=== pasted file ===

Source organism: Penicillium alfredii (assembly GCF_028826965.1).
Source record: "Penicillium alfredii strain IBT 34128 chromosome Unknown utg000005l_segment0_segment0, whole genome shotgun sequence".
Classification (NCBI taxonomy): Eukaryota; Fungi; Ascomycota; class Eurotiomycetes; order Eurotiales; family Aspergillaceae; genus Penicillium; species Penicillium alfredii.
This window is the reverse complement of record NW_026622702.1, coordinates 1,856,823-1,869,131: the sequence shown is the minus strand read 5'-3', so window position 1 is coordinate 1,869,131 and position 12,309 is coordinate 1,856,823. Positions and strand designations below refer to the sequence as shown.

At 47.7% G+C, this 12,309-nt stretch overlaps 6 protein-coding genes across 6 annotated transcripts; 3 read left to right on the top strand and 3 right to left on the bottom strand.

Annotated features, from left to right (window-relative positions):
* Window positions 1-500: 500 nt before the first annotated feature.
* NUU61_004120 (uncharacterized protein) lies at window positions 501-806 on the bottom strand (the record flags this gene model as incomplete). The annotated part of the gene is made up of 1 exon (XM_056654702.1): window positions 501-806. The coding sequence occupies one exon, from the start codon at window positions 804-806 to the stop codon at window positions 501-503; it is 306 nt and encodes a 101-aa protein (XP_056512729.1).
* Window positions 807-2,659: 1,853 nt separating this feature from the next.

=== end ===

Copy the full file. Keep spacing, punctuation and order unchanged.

Source organism: Penicillium alfredii (assembly GCF_028826965.1).
Source record: "Penicillium alfredii strain IBT 34128 chromosome Unknown utg000005l_segment0_segment0, whole genome shotgun sequence".
Classification (NCBI taxonomy): Eukaryota; Fungi; Ascomycota; class Eurotiomycetes; order Eurotiales; family Aspergillaceae; genus Penicillium; species Penicillium alfredii.
This window is the reverse complement of record NW_026622702.1, coordinates 1,856,823-1,869,131: the sequence shown is the minus strand read 5'-3', so window position 1 is coordinate 1,869,131 and position 12,309 is coordinate 1,856,823. Positions and strand designations below refer to the sequence as shown.

At 47.7% G+C, this 12,309-nt stretch overlaps 6 protein-coding genes across 6 annotated transcripts; 3 read left to right on the top strand and 3 right to left on the bottom strand.

Annotated features, from left to right (window-relative positions):
* Window positions 1-500: 500 nt before the first annotated feature.
* NUU61_004120 (uncharacterized protein) lies at window positions 501-806 on the bottom strand (the record flags this gene model as incomplete). The annotated part of the gene is made up of 1 exon (XM_056654702.1): window positions 501-806. The coding sequence occupies one exon, from the start codon at window positions 804-806 to the stop codon at window positions 501-503; it is 306 nt and encodes a 101-aa protein (XP_056512729.1).
* Window positions 807-2,659: 1,853 nt separating this feature from the next.